August 1, 2008
08/04/2008 06:10 Dockside Copenhagen, awaiting breakfast
In keeping with the tradition that I’ve established of being a few days late, we’re departing the ship in 2 hours, and I’m showered. Lin is still asleep. The day is very grey with evidence of rain, shiny roofs, drops on the balcony railing. Our luggage has disappeared and these are our final hours on the Eurodam. Her cruising career is about 2 months old, and ours is over until November, when we fly to Miami to pick up the Crystal Symphony for a 13 day cruise through the Caribbean and the Panama Canal to Los Angeles. These are discounted cruises, although the entire industry seems to have opportune discounts, so pity the poor traveler who pays full fare.
The cruise from the Tyne to the Forth was short and the weather had little opportunity to change. Our travel agent, Leah, had arranged a Virtuoso Tour to Edinburgh Palace, before it officially opened to the throngs that were in the city for the famous Edinburgh Festival. The day was very grey, but this time we were in rain gear. We were in the Firth of Forth just seaside of the two beautiful Firth bridges, and anchored, so we went by tender from A deck. The tenders which can transport 120 passengers in “comfort” and 150 passengers by design, when your larger home away from home is preparing to take its final plunge, were bobbing up and down, and waves were cracking against the side of the ship. Timing, in taking the large step downward, is important if one wishes to remain relatively dry. With the help of the Indonesian crewmen, we made it safely into the tender, which was bobbing, nervously. When full, we bobbed away in the direction of the dock, passing under the most impressive Firth of Forth railway bridge. Just like in the films, there was the sound of the pipe and drum, playing Scotland the Brave, but when we drew into sight, it was a wee lassie on the bagpipes, blowing up a storm. And it came. The rain started as Lin located a loo belonging to the Royal Lifeboat Service and they were happy to perform a rescue, of sorts. After this, we set off in the gray day, the rain dripping onto the coach windows as we passed rows of gray houses.
Soon we were in Edinburgh, and there was the castle, high on the granite rock, in the distance. The traffic thickened, with complaints from the guide about how dreadfully busy it was, but she must never have been to Los Angeles and the I5 at rush hour. Things were civilized and very interesting. We passed the Caledonian Hotel at the foot of the castle and learned that it was Sean Connery’s favorite, and we had stayed there when we went to the Tatoo from Cambridge in about 1987. That was the famous trip by rail to Edinburgh where we had a wonderful reserved seat on an otherwise deserted car, next to a gentleman from Pakistan who must not have had access to plumbing. We endured a horrible stench the entire trip. That was also the trip where I discovered how to use the handbrake handle on the baggage trolley, but only after I had dragged the trolley loaded, I’m sure, with Lin’s entire summer wardrobe, for 500 yards with brake on. I was cursing and sweating in the heat, while many passersby gazed on with unsympathetic smiles at my folly. Finally, a little old lady said, “You’ll find it a bit easier, if you push down on the handle.” “Thank you, mam!” Lin is still laughing. The Caledonian Hotel, a luxury hotel with exquisite features, came with one unforgettable addition, which we laugh about to this day. It seems that when I went to use the commode in this fancy place, there was a small un-flushable remnant left behind by a previous guest, which defied many efforts directed toward its dispatch. We refer to it as the Turd of Robbie Burns, to this day. Oh, the special memories of Edinburgh.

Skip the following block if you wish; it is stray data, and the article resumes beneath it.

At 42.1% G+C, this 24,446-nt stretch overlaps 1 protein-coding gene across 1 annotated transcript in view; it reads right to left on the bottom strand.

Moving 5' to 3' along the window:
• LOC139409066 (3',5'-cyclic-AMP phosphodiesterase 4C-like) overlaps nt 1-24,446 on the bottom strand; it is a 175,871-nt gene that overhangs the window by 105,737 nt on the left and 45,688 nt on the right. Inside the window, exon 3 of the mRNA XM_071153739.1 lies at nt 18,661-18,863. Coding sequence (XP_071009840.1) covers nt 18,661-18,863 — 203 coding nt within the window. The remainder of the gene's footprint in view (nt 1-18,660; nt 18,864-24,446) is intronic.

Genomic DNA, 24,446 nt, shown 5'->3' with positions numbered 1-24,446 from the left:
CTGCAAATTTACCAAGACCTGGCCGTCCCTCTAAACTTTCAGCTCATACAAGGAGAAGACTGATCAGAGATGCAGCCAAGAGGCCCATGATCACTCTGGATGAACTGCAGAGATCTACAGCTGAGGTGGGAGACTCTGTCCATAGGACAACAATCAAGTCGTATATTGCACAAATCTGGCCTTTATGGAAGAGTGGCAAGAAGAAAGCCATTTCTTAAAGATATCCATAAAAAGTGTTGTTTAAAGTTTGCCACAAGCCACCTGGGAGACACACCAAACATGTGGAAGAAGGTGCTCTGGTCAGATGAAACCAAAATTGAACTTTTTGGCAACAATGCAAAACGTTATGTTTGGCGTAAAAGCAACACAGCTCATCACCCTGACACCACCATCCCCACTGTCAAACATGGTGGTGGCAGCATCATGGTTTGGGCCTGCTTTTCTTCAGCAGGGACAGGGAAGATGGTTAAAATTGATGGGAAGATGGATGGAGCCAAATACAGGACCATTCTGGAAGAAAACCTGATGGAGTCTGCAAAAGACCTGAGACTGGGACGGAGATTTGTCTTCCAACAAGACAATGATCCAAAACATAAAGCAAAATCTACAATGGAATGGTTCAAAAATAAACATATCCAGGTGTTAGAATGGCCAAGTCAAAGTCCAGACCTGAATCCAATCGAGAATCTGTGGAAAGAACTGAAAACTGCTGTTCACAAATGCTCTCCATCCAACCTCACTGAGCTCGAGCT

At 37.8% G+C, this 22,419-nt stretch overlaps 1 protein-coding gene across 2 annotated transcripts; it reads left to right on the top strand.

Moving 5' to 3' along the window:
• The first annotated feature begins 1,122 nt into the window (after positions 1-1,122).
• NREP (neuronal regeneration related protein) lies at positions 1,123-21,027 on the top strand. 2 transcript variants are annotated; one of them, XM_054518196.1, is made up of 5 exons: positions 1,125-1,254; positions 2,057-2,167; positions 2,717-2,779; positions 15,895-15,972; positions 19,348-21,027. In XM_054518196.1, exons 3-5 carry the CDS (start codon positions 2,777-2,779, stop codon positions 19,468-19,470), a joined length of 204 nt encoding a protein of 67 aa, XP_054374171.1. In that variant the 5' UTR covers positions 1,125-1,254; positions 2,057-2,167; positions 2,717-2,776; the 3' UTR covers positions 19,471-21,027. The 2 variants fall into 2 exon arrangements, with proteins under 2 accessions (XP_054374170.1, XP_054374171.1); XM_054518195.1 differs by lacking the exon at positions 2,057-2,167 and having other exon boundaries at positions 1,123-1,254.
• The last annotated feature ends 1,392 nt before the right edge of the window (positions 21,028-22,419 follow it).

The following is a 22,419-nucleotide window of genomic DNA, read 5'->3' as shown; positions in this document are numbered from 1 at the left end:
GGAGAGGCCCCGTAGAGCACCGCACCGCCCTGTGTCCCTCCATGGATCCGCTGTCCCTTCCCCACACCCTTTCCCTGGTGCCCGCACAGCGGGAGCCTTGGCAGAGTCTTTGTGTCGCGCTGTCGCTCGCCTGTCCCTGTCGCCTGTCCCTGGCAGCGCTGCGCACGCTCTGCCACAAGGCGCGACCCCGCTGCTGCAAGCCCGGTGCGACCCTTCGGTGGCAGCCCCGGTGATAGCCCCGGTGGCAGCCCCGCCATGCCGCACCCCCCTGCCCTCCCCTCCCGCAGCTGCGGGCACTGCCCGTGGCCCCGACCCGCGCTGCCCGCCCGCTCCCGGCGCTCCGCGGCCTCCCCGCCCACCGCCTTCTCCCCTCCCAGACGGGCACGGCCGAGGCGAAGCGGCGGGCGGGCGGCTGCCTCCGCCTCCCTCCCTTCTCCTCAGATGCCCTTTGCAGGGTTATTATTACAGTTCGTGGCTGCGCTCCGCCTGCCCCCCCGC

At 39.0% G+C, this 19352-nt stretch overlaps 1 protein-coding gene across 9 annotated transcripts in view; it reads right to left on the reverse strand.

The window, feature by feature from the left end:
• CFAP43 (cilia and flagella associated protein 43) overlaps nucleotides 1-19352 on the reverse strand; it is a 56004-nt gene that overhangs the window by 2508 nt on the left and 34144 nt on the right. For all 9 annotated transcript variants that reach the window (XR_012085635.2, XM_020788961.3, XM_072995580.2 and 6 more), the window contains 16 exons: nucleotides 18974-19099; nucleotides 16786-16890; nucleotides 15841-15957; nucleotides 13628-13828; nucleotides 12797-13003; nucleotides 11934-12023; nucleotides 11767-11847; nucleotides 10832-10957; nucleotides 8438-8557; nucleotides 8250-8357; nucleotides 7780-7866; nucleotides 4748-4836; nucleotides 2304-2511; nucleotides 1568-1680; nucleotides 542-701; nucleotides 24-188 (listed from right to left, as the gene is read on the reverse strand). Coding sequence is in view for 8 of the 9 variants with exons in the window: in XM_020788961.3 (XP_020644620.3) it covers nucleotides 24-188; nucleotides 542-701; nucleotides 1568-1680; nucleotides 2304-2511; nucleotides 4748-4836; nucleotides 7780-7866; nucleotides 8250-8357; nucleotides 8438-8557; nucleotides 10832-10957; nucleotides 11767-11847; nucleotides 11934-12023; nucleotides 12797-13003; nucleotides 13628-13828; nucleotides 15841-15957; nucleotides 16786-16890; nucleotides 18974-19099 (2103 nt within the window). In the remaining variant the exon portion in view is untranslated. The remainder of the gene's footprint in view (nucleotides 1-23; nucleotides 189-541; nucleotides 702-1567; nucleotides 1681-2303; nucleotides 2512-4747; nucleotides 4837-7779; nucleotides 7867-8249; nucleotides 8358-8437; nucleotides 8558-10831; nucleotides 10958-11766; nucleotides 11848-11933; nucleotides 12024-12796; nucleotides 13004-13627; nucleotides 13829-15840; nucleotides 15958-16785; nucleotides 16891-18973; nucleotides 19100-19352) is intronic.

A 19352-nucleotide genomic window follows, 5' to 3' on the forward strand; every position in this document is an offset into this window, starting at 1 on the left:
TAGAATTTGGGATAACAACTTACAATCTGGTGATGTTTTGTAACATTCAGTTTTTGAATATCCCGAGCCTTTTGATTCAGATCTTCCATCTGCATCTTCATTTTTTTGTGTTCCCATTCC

The castle was wonderful and vertically daunting for Lin who disappeared into an assisting vehicle, while I made like a mountain goat. When I located her again, she was high up in the castle engaged in conversation with two members of the Irish Guard who were regaling her with stories about their battles in Afghanistan and had affixed a green bracelet to her wrist. I wondered if they were ignoring her cane and trying to recruit her!
The castle was very interesting and I visited the museums of a couple of highland regiments, ignored the Stone of Scone and the Crown Jewels, and hoped Lin was giving them a wide berth, as well. We gathered at the bus and boarded for a trip back with the gray clouds parting and the beautiful bridges in clear sight.
Aboard the ship we simply toasted Scotland. At dinner, it was 5 women and me, with Marlene and Elda, joined by the lovely Barbara, a nurse from St. Augustine, FL, and Sue, a teacher of delinquents, from Lodi, CA. Passing Dave and Maria quipped that I had my harem….hardly!
Completed, August 6, 2008 Admirals Lounge, LHR, 13:00